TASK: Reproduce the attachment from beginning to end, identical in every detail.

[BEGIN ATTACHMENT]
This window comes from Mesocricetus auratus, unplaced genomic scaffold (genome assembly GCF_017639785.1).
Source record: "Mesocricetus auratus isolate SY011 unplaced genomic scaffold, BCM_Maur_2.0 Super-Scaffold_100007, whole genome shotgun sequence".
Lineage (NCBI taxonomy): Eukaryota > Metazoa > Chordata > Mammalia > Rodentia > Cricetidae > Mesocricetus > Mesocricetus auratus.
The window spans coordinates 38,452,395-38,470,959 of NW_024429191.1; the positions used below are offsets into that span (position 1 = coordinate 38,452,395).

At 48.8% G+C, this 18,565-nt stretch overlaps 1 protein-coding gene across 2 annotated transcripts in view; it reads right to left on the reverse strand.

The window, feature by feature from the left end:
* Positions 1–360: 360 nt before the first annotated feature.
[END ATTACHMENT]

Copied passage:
This window comes from Mesocricetus auratus, unplaced genomic scaffold (genome assembly GCF_017639785.1).
Source record: "Mesocricetus auratus isolate SY011 unplaced genomic scaffold, BCM_Maur_2.0 Super-Scaffold_100007, whole genome shotgun sequence".
Lineage (NCBI taxonomy): Eukaryota > Metazoa > Chordata > Mammalia > Rodentia > Cricetidae > Mesocricetus > Mesocricetus auratus.
The window spans coordinates 38,452,395-38,470,959 of NW_024429191.1; the positions used below are offsets into that span (position 1 = coordinate 38,452,395).

At 48.8% G+C, this 18,565-nt stretch overlaps 1 protein-coding gene across 2 annotated transcripts in view; it reads right to left on the reverse strand.

The window, feature by feature from the left end:
* Positions 1–360: 360 nt before the first annotated feature.